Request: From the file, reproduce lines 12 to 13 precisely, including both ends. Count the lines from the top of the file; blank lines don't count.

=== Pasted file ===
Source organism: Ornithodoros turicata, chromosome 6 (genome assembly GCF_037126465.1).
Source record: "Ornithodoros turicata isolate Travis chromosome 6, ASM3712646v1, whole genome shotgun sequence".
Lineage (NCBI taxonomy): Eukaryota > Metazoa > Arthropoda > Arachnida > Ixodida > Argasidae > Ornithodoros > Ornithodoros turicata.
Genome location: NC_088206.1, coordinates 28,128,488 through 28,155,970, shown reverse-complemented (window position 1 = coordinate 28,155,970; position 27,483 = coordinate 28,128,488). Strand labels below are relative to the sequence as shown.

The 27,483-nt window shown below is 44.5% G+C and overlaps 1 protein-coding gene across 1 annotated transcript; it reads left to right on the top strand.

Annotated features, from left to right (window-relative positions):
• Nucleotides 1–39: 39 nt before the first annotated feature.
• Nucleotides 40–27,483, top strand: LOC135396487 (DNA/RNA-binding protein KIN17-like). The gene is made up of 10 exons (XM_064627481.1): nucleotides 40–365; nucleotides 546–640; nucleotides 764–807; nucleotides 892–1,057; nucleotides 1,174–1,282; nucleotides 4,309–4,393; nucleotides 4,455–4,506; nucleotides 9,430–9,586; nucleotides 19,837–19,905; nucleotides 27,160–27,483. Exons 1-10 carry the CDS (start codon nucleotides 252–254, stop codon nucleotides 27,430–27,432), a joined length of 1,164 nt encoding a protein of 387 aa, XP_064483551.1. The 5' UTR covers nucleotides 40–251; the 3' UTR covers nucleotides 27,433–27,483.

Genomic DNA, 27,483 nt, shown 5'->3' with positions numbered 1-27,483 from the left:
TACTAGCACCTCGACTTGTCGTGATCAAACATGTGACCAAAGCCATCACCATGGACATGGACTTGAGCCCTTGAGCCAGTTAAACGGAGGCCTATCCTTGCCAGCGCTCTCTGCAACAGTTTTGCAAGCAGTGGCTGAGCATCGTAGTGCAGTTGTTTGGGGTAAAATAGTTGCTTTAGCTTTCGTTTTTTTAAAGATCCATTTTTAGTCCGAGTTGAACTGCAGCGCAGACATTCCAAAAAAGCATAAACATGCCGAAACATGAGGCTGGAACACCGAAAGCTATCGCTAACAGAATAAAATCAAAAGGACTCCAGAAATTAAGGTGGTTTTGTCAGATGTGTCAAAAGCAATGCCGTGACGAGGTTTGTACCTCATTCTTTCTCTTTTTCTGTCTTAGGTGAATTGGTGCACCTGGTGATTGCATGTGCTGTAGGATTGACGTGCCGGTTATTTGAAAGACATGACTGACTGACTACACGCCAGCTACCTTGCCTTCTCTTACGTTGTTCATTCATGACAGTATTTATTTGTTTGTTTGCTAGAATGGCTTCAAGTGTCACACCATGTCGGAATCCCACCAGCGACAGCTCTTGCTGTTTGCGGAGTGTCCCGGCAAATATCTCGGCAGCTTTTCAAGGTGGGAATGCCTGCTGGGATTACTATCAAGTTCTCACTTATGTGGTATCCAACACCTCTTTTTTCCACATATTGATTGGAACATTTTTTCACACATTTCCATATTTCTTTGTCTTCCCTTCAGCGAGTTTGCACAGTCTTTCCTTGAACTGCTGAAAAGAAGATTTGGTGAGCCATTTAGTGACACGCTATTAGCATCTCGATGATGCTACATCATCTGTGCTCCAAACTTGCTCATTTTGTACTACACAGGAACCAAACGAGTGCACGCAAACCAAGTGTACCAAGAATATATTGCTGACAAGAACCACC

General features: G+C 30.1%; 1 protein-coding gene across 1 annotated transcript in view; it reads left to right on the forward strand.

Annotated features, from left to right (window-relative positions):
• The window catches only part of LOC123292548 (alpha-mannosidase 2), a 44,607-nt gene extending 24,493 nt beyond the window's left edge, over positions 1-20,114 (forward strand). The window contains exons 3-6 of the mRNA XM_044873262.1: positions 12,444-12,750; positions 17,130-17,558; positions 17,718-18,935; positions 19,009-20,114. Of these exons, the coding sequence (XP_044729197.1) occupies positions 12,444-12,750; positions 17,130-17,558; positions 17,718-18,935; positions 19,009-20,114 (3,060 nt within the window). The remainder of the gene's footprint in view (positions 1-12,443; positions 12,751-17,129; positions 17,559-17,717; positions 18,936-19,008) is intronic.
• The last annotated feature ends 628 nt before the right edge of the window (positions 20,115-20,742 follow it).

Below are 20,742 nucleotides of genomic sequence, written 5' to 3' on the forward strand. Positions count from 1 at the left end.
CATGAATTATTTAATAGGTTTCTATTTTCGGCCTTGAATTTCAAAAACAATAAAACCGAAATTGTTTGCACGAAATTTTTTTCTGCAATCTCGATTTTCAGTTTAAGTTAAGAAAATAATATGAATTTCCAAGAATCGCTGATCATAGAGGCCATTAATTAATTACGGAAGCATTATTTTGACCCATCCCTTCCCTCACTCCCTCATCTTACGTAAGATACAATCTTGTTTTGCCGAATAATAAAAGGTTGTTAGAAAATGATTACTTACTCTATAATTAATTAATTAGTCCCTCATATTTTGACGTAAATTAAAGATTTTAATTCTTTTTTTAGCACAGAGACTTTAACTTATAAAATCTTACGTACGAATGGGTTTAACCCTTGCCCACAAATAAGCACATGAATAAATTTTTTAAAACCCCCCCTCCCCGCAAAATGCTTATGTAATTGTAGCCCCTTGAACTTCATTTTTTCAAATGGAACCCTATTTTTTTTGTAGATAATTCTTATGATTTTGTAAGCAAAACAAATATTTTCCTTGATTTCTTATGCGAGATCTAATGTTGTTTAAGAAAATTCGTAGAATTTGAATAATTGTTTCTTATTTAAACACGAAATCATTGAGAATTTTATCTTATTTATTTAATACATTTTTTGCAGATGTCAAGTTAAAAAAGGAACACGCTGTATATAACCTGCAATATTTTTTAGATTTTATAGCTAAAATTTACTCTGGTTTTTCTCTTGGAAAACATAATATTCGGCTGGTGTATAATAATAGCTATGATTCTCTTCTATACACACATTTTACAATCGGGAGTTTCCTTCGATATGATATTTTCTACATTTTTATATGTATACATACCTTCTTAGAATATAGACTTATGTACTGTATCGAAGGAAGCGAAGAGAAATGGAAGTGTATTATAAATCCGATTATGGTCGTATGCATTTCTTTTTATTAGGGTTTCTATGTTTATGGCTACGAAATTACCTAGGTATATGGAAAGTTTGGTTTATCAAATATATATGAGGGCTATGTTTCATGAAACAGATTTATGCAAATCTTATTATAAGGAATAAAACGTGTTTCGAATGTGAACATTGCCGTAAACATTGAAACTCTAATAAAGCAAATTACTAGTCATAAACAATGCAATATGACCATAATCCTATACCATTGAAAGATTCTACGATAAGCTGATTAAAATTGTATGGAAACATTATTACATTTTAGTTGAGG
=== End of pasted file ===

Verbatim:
Annotated features, from left to right (window-relative positions):
• The window catches only part of LOC123292548 (alpha-mannosidase 2), a 44,607-nt gene extending 24,493 nt beyond the window's left edge, over positions 1-20,114 (forward strand). The window contains exons 3-6 of the mRNA XM_044873262.1: positions 12,444-12,750; positions 17,130-17,558; positions 17,718-18,935; positions 19,009-20,114. Of these exons, the coding sequence (XP_044729197.1) occupies positions 12,444-12,750; positions 17,130-17,558; positions 17,718-18,935; positions 19,009-20,114 (3,060 nt within the window). The remainder of the gene's footprint in view (positions 1-12,443; positions 12,751-17,129; positions 17,559-17,717; positions 18,936-19,008) is intronic.